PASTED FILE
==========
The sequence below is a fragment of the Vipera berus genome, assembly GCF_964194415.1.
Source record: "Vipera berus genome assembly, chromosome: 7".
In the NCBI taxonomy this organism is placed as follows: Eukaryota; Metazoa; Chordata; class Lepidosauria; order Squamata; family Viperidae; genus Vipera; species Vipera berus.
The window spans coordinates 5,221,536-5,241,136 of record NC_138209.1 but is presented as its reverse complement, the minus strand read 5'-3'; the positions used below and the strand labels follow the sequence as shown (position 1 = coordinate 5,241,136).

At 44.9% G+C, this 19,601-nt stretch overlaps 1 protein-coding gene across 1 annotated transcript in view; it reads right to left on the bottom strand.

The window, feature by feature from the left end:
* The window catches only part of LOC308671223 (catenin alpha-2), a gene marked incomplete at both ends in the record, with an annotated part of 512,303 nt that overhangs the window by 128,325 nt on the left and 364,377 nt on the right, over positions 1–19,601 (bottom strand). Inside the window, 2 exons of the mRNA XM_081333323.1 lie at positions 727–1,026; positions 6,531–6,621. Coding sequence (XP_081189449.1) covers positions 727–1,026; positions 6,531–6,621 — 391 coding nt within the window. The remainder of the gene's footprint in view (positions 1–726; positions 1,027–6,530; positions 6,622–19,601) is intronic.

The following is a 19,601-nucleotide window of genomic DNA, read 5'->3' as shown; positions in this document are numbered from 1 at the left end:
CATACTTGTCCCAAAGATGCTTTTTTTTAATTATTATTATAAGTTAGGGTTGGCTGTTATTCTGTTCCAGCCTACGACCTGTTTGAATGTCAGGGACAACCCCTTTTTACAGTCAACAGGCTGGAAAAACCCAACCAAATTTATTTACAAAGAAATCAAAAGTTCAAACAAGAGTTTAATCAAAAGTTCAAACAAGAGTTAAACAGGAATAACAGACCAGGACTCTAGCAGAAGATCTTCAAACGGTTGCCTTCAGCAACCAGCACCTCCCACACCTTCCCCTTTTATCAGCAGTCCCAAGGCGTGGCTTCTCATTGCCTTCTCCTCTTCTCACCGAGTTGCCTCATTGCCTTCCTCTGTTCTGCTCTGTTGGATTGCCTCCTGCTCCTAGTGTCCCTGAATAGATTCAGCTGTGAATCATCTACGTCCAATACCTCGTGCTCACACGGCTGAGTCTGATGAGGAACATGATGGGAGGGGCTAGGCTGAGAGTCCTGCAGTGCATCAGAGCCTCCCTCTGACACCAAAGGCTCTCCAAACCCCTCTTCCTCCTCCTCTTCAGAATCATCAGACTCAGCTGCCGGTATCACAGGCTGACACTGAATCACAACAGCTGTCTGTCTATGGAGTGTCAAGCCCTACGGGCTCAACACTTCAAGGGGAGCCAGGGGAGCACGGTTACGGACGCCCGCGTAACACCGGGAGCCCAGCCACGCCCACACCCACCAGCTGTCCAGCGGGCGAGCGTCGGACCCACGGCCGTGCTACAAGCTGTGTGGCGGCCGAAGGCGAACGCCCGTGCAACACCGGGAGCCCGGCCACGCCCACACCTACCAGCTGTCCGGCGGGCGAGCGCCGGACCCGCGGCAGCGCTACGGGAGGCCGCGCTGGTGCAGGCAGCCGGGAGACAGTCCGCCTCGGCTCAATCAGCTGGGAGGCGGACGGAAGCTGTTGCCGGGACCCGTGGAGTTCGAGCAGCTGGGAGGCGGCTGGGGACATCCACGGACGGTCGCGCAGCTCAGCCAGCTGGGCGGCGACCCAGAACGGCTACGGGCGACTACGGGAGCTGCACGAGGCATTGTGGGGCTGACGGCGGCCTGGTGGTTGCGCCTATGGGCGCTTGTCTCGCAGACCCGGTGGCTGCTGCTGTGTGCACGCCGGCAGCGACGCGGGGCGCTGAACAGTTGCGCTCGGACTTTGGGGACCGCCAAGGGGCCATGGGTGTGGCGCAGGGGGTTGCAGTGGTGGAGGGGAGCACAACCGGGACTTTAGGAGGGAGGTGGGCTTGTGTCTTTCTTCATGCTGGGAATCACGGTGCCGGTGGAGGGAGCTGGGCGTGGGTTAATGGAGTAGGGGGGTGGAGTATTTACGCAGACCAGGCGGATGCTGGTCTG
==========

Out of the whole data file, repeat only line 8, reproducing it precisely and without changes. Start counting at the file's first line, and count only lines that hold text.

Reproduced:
The following is a 19,601-nucleotide window of genomic DNA, read 5'->3' as shown; positions in this document are numbered from 1 at the left end: